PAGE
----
You Should Know the SAT was Created By a Racist

Tom Handy

This non-profit became a billion company that you may have used before

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The College Board was founded in 1900 by 15 elite colleges and prep schools including Columbia and Princeton. Their goal was to increase the enrollment of students outside of the East coast. The first SAT was given in 1926 designed by Carl Bringham, a Princeton psychologist.

Brigham was a proponent of eugenics. Eugenics is the study to rearrange the human population with the goal to increase desirable characteristics. This idea was developed by Sir Francis Galton as a way to improve the human race. The study of eugenics was discredited as the Nazis adopted this as their reason for their actions against Jews, minorities, and disabled people.

Brigham believed Black people were intellectually inferior. He created the exam to show that people of color were intellectually inferior to white people. The same exam was adopted by the military prior to World War I to test soldiers on their intellectual ability.

The College Board runs a billion-dollar non-profit

The College Board runs the non-profit and its core product is the SAT and Advanced Placement exams that high school students take. The non-profit receives over $1 billion in annual revenue and $100 million in untaxed earnings. The non-profit also had $400 billion invested with hedge funds and private equity. Its chief executive David Coleman earns about $2 million a year for this non-profit.

The SAT was geared toward students living along the coast of the United States. In 1959, an Iowa-based organization created the American College Testing. This exam was focused on colleges in the middle of the country. The SAT was the exam of choice for colleges along the coast of the United States.

A tool is created to help students take the exam

The College Board believed there was no way for students to study for the exam. Stanley Kaplan began offering a college-based exam on the SAT he started in his parent’s basement in 1938. The Kaplan program grew into a billion-dollar company that expanded worldwide. Princeton Review followed with their test prep in this 4.5 billion year industry.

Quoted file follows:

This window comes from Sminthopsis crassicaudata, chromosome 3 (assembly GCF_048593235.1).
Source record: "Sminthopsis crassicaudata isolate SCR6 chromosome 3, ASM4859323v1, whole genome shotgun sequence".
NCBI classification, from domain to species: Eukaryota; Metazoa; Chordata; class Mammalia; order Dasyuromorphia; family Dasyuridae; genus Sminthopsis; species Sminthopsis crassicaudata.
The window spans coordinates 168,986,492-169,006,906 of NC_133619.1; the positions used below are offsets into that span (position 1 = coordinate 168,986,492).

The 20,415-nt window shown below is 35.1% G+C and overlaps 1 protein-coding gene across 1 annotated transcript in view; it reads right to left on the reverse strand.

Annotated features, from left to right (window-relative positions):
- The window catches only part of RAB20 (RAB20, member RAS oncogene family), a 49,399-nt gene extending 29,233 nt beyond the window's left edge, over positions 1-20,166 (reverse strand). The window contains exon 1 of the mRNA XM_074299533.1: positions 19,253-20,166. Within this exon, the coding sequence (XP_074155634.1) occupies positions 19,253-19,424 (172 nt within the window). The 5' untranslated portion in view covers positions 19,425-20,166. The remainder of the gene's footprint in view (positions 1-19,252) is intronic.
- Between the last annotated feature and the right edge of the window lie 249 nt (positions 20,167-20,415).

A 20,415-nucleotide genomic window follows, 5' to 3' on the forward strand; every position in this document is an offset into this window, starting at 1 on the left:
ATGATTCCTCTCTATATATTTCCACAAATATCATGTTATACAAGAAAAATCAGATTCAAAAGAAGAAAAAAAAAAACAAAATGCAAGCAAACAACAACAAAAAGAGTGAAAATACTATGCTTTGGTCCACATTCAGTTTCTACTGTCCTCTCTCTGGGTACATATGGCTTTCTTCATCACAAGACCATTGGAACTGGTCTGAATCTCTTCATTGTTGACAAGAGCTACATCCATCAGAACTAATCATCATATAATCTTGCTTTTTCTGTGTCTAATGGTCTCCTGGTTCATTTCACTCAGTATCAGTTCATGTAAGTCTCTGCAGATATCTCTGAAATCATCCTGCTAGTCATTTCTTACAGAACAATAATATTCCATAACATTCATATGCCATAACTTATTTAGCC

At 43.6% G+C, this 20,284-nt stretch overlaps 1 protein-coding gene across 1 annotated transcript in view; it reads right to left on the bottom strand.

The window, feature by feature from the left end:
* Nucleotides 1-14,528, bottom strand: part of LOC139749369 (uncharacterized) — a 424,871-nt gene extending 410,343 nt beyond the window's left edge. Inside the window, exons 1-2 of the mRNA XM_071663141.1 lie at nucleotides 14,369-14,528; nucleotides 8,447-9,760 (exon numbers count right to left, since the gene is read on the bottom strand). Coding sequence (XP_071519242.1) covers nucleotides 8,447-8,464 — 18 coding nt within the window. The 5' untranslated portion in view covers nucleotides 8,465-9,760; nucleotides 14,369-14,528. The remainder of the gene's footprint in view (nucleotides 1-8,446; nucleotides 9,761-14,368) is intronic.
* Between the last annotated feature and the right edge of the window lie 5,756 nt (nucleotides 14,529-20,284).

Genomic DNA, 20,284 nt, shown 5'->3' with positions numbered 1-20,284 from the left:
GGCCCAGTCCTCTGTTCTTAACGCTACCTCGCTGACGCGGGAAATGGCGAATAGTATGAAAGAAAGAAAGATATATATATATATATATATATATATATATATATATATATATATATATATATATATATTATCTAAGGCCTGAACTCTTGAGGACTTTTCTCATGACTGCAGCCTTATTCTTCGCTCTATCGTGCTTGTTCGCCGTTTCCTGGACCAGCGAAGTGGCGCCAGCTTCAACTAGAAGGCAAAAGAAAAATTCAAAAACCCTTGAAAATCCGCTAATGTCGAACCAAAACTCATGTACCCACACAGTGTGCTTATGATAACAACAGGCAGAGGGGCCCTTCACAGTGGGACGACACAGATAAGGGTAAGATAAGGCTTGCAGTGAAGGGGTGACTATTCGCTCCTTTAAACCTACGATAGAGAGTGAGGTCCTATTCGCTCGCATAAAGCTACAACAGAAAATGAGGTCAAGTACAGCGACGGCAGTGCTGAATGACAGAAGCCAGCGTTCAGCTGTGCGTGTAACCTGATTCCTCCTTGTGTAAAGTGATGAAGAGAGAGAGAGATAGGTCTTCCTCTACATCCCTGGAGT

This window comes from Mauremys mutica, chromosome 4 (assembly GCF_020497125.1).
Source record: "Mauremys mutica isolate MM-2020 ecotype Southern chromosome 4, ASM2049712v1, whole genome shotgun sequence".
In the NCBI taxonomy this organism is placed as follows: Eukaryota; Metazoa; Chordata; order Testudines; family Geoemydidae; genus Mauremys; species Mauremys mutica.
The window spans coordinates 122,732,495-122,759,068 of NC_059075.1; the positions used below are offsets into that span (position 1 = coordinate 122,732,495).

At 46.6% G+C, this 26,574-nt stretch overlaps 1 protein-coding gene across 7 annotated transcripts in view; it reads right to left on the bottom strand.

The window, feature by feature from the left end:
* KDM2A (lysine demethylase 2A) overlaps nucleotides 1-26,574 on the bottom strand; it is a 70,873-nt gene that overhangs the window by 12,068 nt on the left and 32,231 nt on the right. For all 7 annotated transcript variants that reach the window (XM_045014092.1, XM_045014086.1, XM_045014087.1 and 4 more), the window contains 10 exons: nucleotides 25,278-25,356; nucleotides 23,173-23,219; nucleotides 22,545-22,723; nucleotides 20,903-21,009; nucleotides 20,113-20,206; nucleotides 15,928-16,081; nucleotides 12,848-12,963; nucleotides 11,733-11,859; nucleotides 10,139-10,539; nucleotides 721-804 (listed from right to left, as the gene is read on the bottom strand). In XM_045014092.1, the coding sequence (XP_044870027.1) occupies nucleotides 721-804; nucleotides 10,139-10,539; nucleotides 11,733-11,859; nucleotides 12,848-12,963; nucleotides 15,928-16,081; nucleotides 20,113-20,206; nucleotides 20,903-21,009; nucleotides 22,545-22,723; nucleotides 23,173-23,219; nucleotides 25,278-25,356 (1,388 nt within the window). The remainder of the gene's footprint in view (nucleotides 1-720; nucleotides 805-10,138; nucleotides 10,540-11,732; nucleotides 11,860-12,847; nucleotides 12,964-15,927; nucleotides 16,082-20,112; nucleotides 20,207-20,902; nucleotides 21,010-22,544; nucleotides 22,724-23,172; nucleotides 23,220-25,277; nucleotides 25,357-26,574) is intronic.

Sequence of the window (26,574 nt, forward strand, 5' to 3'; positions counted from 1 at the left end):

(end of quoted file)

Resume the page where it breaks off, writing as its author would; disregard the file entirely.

The College Board created another non-profit company called the Educational Testing System (ETS) in 1947. This company creates SAT questions and administers the exam. In 2018, the College Board paid ETS $350 million. This created more controversy with the College Board. The SAT and test prep is geared toward wealthy families who can afford the prices the non-profit charges. Wealthy people believed they could game the exam and their money helped fund this investment for their child.

Issues with the SAT

Students despised the SAT which caused anxiety as they studied for this on top of their current classes. By the time a student begins high school, they begin preparing for the test with the PSAT and SAT. In fact, last year my son was an 8th grader and he took the PSAT.

I don’t remember taking the PSAT that early when I was in school.

Students as well as teachers have issues with the exam. Teachers didn’t like the test because it was not focused on what they were teaching.

The cost of the exam hampered families with low income as students apply for college. College applications normally have a fee attached for prospective students. Then the costs for test prep adds to this figure.

Schools start to get away from the SAT/ACT requirement around 2008. Colleges started to see an increase in applicants and some were top-ranking students in their high school.